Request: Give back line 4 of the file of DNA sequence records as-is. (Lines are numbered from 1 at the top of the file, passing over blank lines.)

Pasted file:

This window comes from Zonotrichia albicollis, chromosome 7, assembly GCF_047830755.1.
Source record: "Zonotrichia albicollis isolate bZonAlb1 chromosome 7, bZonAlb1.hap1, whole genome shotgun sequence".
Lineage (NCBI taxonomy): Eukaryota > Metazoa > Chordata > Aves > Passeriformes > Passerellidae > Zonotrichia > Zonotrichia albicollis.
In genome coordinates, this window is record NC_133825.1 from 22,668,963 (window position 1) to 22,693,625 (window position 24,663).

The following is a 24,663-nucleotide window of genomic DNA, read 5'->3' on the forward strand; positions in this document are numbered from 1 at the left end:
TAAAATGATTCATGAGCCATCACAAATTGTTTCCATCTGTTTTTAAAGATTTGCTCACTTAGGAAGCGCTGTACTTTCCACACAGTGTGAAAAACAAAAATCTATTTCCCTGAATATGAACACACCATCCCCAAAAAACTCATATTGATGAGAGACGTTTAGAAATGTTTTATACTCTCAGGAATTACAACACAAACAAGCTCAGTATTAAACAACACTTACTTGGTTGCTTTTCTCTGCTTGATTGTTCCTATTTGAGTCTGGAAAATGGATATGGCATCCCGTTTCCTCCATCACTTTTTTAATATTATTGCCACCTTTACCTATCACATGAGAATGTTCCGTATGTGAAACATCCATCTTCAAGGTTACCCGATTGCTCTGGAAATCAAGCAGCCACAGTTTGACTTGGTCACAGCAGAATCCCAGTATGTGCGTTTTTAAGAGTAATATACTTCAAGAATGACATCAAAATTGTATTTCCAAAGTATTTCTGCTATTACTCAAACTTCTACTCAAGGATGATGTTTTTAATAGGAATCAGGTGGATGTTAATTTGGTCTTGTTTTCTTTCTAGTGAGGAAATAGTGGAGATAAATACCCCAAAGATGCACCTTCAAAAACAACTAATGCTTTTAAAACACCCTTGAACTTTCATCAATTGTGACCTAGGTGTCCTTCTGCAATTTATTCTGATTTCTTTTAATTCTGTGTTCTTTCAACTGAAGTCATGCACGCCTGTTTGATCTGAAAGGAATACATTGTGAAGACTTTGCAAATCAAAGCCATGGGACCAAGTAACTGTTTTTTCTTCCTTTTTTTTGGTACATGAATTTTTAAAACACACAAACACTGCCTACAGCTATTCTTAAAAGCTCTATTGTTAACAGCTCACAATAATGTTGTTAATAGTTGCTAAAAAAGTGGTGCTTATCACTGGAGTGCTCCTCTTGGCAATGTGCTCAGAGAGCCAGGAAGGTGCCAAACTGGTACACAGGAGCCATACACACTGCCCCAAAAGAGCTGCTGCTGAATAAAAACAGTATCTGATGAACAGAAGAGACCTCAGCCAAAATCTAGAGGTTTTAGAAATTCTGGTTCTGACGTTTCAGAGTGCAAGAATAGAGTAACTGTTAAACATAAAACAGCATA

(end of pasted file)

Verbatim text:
In genome coordinates, this window is record NC_133825.1 from 22,668,963 (window position 1) to 22,693,625 (window position 24,663).